Of course we find that our appearances are so constituted that the category of cause and effect applies to them, but Kant's point is that this is just an empirical fact. What we need is to show that any possible appearance must be so constituted that this and the other categories apply to it. This must be what he means by saying that we need to see how 'the subjective conditions of thinking' have 'objective validity' (g222, A89, B122). Showing that appearances are so constituted that the categories apply to them is the aim of the transcendental deduction. It is called a 'deduction' because in law a deduction means a proof of entitlement and if we can show that appearances must be so constituted that the categories apply to them then this will prove that we are rationally entitled to use them.

But this immediately raises a serious problem. What can Kant mean by the idea of an appearance 'corresponding to' a category? (I have tried to paraphrase this as the idea of the intuitions of the appearance being 'fit' for combining through the category, or the the idea of the category 'applying to' the appearance, but these reformulations don't help much.) He cannot mean that the appearance gives rise to (or is composed of) representations that are already somehow combined though that category, because Kant is emphatic that representations as they present themselves to us are not combined in any way. Combining them is something that we have to do, as he says in §15:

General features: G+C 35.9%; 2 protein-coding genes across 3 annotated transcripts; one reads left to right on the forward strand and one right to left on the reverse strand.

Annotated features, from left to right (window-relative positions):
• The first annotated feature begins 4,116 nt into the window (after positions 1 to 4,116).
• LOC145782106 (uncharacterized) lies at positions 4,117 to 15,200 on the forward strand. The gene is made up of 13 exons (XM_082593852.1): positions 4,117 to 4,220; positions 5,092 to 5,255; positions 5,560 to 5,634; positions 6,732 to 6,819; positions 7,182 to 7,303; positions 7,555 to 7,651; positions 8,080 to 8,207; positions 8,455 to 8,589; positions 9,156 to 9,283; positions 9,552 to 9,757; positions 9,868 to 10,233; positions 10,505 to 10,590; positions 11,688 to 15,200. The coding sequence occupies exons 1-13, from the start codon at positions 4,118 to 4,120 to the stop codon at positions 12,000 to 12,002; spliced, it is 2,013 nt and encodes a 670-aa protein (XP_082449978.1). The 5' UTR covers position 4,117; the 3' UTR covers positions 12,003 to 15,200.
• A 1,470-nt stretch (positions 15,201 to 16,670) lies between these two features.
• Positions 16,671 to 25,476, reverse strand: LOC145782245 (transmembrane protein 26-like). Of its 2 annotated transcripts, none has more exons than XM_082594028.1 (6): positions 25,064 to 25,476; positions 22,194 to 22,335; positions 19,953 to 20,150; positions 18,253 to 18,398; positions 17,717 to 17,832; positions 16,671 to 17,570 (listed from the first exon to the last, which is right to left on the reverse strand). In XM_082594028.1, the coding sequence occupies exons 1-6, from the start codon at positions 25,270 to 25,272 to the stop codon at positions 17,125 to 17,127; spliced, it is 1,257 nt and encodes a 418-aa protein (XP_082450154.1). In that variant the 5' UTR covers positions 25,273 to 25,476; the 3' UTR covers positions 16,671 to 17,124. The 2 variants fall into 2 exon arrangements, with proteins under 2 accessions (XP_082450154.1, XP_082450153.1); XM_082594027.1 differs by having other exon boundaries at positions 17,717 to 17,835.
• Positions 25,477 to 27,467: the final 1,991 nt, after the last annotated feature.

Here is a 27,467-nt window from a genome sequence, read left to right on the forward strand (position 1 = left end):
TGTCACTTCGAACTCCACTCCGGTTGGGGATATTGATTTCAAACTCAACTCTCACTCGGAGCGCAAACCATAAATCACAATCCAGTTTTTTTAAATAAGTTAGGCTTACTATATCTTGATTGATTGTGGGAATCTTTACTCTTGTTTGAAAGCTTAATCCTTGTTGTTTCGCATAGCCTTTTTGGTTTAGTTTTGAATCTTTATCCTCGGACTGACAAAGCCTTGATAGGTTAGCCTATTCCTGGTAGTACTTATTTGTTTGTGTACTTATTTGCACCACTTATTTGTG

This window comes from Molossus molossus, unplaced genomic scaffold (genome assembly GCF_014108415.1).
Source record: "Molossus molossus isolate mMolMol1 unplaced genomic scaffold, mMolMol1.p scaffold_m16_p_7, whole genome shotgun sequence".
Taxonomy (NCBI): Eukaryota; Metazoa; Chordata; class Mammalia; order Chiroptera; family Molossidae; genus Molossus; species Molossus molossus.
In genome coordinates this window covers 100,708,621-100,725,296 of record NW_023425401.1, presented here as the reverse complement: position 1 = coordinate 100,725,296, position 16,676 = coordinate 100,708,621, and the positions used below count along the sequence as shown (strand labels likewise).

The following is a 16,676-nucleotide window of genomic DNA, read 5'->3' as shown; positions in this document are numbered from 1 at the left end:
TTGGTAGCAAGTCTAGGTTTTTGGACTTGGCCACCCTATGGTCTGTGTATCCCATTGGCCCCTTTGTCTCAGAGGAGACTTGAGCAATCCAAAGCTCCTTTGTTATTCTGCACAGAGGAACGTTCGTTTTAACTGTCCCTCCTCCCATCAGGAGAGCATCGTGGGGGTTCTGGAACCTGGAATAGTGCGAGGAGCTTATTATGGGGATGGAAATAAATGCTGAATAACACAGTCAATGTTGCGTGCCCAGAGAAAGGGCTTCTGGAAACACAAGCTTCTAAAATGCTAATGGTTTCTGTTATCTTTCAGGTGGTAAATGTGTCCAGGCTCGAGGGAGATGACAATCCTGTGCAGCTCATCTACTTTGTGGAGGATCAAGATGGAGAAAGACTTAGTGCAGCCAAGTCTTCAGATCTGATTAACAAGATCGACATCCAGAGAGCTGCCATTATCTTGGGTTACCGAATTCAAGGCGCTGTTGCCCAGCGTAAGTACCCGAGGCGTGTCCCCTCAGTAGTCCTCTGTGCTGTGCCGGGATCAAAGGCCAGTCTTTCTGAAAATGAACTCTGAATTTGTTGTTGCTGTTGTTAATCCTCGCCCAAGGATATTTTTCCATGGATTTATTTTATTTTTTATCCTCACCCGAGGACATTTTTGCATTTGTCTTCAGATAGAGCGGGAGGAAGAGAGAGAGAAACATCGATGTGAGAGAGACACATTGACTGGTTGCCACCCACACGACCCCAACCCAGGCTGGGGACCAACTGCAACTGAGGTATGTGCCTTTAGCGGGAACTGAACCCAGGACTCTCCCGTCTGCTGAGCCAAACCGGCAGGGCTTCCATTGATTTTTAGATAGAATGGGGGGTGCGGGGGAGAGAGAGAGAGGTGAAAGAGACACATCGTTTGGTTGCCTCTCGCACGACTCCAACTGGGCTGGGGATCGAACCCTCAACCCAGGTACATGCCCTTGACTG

"[T]he combination (conjunctio) of a manifold in general can never come to us through the senses, and therefore cannot already be contained in the pure form of sensible intuition; for it is an act of the spontaneity of the power of representation […] we can represent nothing as combined in the object without having combined it ourselves …" (g245, k151)

"Allein die Verbindung (conjunctio) eines Mannigfaltigen überhaupt kann niemals durch Sinne in uns kommen und kann also auch nicht in der reinen Form der sinnlichen Anschauung zugleich mit enthalten sein; denn sie ist ein Actus der Spontaneität der Vorstellungskraft […] wir uns nichts als im Object verbunden vorstellen können, ohne es vorher selbst verbunden zu haben … " (B130)

So what else is it for an appearance to 'correspond to' a certain category? We need to know this before we can understand the aim of the transcendental deduction, which is just to prove that appearances must correspond to the categories.

(Edited: 23 July 2008)

Saturday, 5 July 2008